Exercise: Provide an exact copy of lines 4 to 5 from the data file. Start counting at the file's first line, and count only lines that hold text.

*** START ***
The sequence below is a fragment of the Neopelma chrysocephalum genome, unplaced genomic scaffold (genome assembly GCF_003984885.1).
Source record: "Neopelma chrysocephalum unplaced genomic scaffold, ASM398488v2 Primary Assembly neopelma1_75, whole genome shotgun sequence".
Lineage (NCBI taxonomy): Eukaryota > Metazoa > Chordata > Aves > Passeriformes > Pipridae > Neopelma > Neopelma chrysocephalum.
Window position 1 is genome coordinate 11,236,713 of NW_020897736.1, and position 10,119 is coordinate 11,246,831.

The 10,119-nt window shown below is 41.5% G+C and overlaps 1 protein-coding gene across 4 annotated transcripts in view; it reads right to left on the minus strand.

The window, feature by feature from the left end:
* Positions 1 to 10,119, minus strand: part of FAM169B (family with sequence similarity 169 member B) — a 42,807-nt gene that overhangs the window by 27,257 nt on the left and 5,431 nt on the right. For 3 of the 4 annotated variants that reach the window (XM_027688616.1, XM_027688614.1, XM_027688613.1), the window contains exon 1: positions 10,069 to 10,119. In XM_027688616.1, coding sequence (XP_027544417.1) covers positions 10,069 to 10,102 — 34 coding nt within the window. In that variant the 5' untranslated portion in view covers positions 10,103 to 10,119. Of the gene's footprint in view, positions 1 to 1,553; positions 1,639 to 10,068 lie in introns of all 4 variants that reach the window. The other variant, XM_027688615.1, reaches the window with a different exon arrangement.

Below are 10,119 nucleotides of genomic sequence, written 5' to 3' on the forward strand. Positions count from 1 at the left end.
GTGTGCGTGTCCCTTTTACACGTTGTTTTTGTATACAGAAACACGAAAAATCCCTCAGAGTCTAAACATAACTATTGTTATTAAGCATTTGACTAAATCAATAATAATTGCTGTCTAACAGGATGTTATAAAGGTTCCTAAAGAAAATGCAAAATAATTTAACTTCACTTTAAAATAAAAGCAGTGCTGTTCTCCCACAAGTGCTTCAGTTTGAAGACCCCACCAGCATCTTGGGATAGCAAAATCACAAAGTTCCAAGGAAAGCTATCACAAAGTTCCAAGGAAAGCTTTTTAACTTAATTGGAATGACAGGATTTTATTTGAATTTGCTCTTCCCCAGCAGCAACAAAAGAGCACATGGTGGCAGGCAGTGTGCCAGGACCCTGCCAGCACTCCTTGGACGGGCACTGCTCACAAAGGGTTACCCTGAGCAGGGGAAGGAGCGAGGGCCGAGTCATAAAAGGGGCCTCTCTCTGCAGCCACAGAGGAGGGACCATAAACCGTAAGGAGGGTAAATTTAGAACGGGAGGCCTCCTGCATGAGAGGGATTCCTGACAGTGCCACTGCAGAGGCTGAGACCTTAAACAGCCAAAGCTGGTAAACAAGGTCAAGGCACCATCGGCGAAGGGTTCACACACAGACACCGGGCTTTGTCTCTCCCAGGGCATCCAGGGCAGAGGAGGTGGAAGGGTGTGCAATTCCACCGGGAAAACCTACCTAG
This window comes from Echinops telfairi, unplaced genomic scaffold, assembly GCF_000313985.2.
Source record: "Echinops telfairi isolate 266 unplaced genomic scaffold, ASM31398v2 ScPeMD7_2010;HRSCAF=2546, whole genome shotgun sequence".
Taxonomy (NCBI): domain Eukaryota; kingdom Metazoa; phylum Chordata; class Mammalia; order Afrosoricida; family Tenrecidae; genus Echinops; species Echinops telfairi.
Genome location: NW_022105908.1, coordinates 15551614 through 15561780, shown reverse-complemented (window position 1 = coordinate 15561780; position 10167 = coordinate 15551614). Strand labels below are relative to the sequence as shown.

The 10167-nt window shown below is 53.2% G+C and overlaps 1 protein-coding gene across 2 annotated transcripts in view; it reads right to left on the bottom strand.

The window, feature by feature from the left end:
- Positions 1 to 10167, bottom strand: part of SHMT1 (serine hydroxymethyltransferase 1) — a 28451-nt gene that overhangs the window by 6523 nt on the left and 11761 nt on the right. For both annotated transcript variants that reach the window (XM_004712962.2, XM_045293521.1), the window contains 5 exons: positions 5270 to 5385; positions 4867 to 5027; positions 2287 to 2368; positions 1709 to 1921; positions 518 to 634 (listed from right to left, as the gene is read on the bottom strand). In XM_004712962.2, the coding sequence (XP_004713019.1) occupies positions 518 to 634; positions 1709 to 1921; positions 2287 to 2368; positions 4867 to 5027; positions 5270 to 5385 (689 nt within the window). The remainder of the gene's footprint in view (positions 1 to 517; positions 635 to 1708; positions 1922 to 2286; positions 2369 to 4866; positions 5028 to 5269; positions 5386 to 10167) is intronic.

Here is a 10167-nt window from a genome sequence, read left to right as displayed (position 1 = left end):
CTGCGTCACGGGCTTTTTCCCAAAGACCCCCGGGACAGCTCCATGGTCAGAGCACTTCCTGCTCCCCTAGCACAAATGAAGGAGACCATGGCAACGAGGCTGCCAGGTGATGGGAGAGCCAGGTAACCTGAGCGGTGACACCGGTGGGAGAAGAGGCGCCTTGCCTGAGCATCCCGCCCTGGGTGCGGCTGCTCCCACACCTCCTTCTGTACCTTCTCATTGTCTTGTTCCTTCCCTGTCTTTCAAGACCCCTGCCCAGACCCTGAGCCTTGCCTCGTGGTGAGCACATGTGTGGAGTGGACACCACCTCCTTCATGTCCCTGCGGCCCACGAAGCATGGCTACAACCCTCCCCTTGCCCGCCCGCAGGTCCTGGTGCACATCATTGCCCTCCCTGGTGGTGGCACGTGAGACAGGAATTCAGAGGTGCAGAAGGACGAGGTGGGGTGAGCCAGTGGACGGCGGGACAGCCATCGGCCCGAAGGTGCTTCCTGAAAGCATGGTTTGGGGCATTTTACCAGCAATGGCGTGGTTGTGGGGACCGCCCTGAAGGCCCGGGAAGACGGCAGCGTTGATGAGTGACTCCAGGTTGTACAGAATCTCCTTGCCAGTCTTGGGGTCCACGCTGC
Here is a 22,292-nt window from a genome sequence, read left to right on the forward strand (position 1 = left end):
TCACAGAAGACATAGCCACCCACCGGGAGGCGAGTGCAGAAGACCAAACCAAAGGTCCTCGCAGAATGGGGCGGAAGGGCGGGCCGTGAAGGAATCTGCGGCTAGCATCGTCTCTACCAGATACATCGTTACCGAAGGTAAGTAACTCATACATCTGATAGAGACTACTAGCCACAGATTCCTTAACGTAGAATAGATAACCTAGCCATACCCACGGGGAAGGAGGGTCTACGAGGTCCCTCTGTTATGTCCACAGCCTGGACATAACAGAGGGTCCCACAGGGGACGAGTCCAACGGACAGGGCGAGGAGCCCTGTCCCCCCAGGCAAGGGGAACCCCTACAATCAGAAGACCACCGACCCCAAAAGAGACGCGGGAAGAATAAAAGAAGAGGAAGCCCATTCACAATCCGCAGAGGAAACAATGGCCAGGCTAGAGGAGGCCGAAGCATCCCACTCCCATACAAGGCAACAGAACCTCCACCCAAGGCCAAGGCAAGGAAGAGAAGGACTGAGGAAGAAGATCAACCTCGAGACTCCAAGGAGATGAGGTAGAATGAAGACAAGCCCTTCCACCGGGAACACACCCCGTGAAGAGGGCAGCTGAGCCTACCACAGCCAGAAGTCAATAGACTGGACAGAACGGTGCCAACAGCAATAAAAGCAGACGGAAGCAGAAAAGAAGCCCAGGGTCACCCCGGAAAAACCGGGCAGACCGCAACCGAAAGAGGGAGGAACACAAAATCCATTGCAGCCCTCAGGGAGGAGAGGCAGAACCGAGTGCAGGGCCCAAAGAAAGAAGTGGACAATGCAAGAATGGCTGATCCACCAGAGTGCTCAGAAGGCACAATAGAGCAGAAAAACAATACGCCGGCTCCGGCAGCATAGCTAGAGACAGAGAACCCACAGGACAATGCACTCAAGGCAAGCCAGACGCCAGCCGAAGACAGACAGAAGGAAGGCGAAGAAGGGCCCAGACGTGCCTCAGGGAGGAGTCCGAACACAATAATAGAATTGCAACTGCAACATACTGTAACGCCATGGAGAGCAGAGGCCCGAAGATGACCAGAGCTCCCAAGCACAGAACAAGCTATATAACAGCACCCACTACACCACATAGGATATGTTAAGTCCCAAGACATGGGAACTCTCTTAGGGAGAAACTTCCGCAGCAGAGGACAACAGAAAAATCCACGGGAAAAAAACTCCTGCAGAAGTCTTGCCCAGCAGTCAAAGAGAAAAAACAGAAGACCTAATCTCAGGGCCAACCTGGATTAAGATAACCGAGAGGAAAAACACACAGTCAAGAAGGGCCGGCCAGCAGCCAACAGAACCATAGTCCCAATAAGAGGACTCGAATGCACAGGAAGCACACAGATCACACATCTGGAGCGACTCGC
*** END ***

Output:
Window position 1 is genome coordinate 11,236,713 of NW_020897736.1, and position 10,119 is coordinate 11,246,831.

The 10,119-nt window shown below is 41.5% G+C and overlaps 1 protein-coding gene across 4 annotated transcripts in view; it reads right to left on the minus strand.